child.parentMessage()
child.grandParentMessage()

Output:

This message is coming from the child class

This message is coming from the parent class

This message is coming from the grandparent class

As you can see, the very child class in the chain has the access to the entire members of the ancestor classes.

3- Multiple Inheritance in Python

A multiple inheritance is when one class is inheriting from multiple classes at the same time.

In Multiple Inheritance, we put as many classes as the target class needs to inherit from into the pair of parentheses that come after the name of the class.

The first example at the beginning of this section is an example of multiple inheritance.

Example: multiple inheritance in Python

class GrandParent:
    def grandParentMessage(self):
        print("This message is coming from the grand parent class")

class Parent(GrandParent): 
    def parentMessage(self):
        print("This message is coming from the parent class")

class Child (GrandParent, Parent):

    def childMessage(self):
        print("This message is coming from the child class")

Note that the `Child` class is using multiple inheritance by inheriting from GrandParent and the Parent class at the same time.

Python inheritance and method overriding

Method overriding is explained in later section, but in short, it is the process of creating the same method with the same signature (name and the number of parameters), in a child class while its parent has the same method.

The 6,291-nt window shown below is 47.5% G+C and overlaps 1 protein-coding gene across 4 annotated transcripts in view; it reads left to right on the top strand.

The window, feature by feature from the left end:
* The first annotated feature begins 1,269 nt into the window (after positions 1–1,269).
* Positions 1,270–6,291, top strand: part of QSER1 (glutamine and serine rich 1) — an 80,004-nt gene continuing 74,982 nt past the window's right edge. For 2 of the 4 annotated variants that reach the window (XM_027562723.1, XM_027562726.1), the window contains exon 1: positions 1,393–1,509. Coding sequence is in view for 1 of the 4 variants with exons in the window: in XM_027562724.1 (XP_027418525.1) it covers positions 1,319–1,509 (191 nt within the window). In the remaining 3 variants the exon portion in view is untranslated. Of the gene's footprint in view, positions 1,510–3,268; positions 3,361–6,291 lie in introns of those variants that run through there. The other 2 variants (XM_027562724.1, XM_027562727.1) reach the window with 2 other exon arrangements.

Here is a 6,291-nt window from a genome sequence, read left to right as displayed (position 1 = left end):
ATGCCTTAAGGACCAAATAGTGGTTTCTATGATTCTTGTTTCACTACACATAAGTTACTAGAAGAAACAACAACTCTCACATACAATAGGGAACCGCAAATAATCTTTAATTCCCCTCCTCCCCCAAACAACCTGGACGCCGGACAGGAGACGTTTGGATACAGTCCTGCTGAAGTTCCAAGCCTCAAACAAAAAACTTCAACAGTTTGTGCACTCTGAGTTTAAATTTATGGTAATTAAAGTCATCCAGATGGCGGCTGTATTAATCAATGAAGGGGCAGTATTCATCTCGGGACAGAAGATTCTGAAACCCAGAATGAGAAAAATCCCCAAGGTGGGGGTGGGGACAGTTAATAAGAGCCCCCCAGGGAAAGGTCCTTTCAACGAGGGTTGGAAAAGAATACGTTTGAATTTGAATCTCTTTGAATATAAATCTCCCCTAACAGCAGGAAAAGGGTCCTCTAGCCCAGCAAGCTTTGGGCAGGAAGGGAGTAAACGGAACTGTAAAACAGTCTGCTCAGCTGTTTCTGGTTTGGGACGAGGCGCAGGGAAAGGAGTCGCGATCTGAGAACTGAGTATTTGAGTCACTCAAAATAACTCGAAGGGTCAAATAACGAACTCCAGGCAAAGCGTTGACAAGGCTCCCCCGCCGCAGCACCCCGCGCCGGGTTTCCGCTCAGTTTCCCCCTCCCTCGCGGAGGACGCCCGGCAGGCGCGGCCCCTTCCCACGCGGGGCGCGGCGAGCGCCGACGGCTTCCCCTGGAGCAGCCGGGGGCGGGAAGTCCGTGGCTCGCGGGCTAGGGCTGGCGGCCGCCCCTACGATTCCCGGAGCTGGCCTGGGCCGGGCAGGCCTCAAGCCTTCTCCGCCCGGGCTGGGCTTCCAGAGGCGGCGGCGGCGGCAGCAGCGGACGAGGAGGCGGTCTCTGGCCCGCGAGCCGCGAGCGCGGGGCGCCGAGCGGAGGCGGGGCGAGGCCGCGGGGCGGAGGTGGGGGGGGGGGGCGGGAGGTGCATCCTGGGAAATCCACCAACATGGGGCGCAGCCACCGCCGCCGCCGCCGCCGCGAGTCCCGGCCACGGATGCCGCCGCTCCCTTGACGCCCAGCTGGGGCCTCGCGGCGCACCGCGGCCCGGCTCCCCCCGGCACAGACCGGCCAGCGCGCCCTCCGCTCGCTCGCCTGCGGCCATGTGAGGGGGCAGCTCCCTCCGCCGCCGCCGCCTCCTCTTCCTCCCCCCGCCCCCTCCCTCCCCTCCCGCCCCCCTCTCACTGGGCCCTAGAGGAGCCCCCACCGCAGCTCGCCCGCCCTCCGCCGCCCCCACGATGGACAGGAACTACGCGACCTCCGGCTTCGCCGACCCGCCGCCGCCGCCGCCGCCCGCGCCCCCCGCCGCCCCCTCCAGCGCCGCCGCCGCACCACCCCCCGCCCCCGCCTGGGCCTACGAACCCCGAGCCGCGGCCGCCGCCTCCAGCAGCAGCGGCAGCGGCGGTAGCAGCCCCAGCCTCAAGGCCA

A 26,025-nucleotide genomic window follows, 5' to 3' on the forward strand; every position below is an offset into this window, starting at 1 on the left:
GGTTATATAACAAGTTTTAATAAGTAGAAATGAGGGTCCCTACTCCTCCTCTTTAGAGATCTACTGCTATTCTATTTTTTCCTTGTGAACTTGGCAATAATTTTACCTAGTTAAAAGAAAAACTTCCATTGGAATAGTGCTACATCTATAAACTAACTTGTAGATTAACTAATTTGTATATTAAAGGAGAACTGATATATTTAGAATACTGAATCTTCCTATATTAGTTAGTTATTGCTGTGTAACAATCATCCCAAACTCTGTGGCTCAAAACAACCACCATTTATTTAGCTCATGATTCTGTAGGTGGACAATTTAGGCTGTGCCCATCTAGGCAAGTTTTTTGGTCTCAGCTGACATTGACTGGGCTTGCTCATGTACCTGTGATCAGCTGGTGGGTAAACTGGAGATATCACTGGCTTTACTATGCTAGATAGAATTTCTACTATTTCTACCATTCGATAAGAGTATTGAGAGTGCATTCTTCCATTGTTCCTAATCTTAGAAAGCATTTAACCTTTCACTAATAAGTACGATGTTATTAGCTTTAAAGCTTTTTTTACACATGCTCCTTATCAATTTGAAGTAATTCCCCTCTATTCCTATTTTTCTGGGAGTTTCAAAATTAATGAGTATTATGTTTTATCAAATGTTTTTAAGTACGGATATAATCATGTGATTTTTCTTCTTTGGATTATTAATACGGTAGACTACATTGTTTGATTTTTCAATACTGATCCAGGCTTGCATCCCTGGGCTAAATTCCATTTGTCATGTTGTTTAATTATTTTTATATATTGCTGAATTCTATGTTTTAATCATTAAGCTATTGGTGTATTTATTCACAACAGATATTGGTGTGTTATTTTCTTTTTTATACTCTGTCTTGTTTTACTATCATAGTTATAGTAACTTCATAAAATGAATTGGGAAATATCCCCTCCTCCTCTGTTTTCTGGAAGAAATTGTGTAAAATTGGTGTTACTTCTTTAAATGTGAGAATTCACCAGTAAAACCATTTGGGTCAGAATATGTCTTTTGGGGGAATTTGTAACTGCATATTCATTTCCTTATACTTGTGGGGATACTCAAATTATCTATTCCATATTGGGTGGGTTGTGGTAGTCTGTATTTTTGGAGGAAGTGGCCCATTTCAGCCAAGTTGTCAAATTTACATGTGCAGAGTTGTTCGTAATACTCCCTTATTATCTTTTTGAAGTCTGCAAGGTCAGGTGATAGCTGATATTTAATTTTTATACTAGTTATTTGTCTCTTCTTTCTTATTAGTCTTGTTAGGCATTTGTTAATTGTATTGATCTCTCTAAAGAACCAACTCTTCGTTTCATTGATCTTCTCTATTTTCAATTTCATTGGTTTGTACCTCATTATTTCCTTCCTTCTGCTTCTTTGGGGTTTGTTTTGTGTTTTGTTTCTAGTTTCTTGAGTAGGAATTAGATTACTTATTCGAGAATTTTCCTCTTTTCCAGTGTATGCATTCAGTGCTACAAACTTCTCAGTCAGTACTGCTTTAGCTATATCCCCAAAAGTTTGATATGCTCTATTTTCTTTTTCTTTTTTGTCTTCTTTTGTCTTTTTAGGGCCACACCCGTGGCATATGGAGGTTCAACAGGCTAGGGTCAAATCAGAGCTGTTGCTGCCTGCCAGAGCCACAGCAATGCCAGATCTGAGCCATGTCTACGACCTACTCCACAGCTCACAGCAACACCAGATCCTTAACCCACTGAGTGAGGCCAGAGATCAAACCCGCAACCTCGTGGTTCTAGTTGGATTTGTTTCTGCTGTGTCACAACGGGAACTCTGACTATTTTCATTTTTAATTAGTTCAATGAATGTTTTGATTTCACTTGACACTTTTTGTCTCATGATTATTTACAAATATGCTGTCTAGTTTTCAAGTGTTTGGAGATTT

In a situation like this, if we create an object from the Child class and call that overridden method, Python will pick the method from the child class instead of calling the same method of the parent class!

This is because the search for a method starts from down of the chain of inheritance or simply from the class that the object is created from.

Then, if the very child class didn’t have the invoked method, in that case only, the search begins from the immediate ancestor (parent class) and moves on until the closest ancestor had the method.

So by overriding a method, we’re basically shadowing the same method in the parent class!

Example: implementing method overriding in Python

class Parent: 
    def printMessage(self):
        print("This message is coming from the parent class")

class Child (Parent):

    def printMessage(self):
        print("This message is coming from the child class")


child = Child()

child.printMessage()

Output:

This message is coming from the child class

In this example, the method `printMessage()` is used in both `Child` and `Parent` classes. Now, because the method has the same name and the same amount of parameters (only one) in both classes, then this is a method overriding! This means if we create an object from the `Child` class and call the `printMessage()` method, then only the method of the `Child` class will be invoked and the Python engine won’t run the same method in the parent class.

Note: when overriding a method, it is important that the methods have the same name and the same amount of parameters. Otherwise, if we only use the same name but with different number of parameters, it won’t be a method overriding anymore.

Python super() Function

When working with inheritance, sometimes we need to explicitly call a method of the parent class within the body of a child’s method!

If we call such method directly within the body of a child method, we will get an error (if the same method is not in the child class as well).

Now, in order to access a method of the parent class, we can use the `super()` function.